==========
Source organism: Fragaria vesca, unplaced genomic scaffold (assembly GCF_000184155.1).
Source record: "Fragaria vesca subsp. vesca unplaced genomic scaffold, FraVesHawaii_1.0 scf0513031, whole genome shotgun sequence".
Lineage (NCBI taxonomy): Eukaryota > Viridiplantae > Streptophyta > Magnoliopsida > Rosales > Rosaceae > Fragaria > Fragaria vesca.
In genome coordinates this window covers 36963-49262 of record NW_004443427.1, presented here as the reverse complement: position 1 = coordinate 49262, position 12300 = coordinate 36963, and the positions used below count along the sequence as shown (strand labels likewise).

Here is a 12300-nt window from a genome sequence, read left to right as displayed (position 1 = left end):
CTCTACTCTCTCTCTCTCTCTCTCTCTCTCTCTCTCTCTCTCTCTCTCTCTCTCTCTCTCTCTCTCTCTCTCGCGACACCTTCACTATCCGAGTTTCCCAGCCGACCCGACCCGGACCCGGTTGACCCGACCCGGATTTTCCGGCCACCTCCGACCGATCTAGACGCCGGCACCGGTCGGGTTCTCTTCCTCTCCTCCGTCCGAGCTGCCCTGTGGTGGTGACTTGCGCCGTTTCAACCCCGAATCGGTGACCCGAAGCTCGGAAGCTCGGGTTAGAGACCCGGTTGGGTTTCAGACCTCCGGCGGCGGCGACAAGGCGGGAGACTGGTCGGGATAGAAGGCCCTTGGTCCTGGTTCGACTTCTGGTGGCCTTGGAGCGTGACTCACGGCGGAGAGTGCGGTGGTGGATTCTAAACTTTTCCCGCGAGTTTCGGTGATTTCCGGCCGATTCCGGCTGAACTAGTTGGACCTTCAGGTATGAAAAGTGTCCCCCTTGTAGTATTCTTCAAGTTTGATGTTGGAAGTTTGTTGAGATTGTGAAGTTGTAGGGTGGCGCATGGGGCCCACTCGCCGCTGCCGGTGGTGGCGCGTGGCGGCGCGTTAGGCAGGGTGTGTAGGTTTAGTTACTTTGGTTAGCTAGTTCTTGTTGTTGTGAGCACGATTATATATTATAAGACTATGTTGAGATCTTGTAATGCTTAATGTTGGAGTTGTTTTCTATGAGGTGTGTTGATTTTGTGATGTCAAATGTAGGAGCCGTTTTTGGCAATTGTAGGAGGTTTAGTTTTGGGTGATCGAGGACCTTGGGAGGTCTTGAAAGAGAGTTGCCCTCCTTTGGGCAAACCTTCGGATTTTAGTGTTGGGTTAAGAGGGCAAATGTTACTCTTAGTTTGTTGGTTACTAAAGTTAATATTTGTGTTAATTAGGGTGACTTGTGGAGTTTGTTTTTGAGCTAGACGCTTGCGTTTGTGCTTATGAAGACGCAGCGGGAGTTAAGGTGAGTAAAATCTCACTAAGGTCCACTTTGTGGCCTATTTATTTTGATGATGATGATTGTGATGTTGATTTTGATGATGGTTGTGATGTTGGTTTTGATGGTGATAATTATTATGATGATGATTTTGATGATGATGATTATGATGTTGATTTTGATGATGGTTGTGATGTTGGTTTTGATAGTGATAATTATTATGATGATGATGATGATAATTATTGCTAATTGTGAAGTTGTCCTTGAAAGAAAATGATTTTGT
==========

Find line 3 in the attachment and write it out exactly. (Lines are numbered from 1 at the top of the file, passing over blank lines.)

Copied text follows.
Lineage (NCBI taxonomy): Eukaryota > Viridiplantae > Streptophyta > Magnoliopsida > Rosales > Rosaceae > Fragaria > Fragaria vesca.